“I was Melina’s Executive Producer on her film The Search. Her film was a stunningly beautiful and accomplished and garnered a Student Academy Award nomination. Melina’s preparation and work were stellar. She always prepared her cuts on time for review and critiques. Melina never complained or faltered throughout the process of producing her documentary. Melina is creative, organized and industrious. Her solution focused thinking is what led her to produce a great documentary,” said Orlando Bagwell, Executive Producer on The Search.

As a producer, working on this film allowed Tupa to fully showcase all of her talent. She was able to manage a production team not only in the United States, but also abroad in Argentina. She had a very tight shooting schedule of fourteen days in three different cities and everything went very smoothly. She was able to pre-produce five high-profile character’s interviews in Argentina. She hired the key personnel to work on the film and selected the characters who were relevant to the story and needed to be interviewed. She was able to access archival videos and photos from the military dictatorship period from different archival libraries in Argentina. As a producer, she gained rare access to a clandestine detention center in Argentina. She also was able to get near-impossible access to film inside a concentration camp, and got rare and never before seen footage of the military dictatorship era from different archival libraries and photographers of that time who donated their pictures.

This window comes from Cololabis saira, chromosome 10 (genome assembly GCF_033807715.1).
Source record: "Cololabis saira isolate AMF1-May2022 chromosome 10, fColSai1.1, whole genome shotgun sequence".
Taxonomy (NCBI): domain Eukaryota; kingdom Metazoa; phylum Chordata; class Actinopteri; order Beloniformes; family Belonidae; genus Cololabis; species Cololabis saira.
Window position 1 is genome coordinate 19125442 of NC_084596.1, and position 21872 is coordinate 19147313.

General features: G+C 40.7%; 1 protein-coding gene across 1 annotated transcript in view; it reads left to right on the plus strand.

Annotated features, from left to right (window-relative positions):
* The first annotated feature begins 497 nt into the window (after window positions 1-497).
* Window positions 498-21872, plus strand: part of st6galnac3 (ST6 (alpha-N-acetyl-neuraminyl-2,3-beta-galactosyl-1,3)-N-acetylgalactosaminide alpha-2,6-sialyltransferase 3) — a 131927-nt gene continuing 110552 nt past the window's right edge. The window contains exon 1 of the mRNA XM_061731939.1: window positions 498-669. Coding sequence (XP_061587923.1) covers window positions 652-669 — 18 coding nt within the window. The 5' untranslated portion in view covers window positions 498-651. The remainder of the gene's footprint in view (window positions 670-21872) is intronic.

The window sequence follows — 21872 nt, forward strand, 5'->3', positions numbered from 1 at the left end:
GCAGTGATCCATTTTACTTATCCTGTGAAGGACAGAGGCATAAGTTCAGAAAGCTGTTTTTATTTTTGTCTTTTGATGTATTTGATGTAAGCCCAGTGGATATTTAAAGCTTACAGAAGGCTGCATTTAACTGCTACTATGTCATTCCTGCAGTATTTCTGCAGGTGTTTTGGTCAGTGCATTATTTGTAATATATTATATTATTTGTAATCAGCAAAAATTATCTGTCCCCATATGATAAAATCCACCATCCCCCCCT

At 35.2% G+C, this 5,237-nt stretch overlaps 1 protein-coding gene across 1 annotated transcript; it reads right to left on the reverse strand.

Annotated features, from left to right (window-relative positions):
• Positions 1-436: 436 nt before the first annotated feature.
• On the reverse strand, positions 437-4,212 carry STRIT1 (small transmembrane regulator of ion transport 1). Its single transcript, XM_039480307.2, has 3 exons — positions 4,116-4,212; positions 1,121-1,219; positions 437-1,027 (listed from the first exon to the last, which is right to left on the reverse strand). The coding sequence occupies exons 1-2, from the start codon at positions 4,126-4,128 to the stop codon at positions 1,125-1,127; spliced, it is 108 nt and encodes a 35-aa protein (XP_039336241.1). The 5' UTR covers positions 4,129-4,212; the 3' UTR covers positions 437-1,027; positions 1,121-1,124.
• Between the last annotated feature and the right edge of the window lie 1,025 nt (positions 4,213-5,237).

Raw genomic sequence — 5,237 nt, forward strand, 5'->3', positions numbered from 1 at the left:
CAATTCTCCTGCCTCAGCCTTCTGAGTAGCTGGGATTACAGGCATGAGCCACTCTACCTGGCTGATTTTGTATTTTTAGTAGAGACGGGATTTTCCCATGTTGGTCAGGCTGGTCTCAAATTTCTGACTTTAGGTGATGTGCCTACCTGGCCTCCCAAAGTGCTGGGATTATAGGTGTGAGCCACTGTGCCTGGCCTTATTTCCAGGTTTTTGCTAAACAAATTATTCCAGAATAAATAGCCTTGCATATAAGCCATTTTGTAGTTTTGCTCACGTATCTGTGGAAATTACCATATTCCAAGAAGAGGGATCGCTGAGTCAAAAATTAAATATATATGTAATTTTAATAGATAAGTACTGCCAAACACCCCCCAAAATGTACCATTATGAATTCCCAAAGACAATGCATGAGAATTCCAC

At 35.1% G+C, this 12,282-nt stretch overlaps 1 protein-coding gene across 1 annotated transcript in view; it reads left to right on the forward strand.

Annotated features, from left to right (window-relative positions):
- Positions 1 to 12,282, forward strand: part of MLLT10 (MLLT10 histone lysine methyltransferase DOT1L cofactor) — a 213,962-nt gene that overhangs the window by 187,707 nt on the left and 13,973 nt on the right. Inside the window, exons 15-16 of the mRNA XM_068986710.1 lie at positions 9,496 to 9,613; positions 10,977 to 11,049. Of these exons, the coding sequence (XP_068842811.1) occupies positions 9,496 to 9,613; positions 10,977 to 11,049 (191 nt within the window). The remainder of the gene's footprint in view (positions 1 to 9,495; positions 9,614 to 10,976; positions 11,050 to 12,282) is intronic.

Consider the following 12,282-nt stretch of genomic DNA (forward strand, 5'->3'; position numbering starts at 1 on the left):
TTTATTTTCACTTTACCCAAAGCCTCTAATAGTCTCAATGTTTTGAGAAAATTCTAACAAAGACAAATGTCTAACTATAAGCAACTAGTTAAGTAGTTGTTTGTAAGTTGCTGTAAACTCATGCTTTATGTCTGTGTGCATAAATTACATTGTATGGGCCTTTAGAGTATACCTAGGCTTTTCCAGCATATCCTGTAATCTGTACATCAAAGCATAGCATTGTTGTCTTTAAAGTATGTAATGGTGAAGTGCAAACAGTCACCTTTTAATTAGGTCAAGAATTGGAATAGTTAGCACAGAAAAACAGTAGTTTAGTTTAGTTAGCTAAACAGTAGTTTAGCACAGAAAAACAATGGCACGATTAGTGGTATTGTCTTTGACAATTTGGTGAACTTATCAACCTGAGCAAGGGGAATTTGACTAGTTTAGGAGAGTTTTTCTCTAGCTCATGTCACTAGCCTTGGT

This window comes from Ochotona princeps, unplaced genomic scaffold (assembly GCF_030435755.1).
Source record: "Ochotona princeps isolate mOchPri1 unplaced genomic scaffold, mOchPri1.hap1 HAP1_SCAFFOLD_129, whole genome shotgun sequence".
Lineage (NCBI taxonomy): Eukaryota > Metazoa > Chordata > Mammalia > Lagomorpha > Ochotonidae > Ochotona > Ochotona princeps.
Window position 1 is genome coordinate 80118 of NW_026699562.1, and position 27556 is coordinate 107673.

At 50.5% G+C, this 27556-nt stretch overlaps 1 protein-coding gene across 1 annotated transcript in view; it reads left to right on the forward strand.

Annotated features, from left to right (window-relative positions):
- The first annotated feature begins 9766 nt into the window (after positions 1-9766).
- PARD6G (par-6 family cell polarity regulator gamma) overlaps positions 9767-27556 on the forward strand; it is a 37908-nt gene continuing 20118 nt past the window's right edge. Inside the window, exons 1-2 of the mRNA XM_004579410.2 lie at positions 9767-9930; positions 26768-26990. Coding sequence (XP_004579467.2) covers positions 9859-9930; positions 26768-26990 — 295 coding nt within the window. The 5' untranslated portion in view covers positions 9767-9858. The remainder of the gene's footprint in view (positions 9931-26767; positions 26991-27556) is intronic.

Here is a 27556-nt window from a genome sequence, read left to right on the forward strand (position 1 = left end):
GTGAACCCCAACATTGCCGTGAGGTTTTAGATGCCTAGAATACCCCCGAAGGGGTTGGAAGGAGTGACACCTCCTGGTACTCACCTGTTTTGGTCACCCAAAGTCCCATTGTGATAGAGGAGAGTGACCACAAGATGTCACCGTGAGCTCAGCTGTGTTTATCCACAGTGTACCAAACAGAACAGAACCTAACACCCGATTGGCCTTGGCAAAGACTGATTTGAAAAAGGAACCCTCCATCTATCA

What was perhaps most impressive, however, was Tupa being able to get one of the most influential women in Argentina and the world, Estela de Carlotto, the president of the Grandmothers of the Plaza de Mayo, on board with the project after pursuing her for four months. She wrote her a handwritten letter talking about how her grandmothers had been really important in her life and how she would feel if that relationship was taken away abruptly. Estela de Carlotto connected with Tupa’s story, and to be interviewed in Argentina.

Such a commitment from a filmmaker is almost unprecedented. She did not do these things for the awards and accolades that the film would later receive. She did it based on that promise she made to herself at sixteen years old. She did it to help people.

“I believe it is important to tell a story like this because this didn’t happen a century ago, this happened 30 years ago. We need to be constantly reminded of the consequences of totalitarian governments and do everything within our reach to prevent these atrocious events to happen again,” Tupa concluded.

What’s next for this one-of-a-kind producer? She is going to co-produce a documentary about the California’s Napa Valley, delving into the lives of people who are intimately connected to the winemaking process — yet whose stories have largely gone untold. The upcoming film, Harvest Season, is expected to premiere in 2020.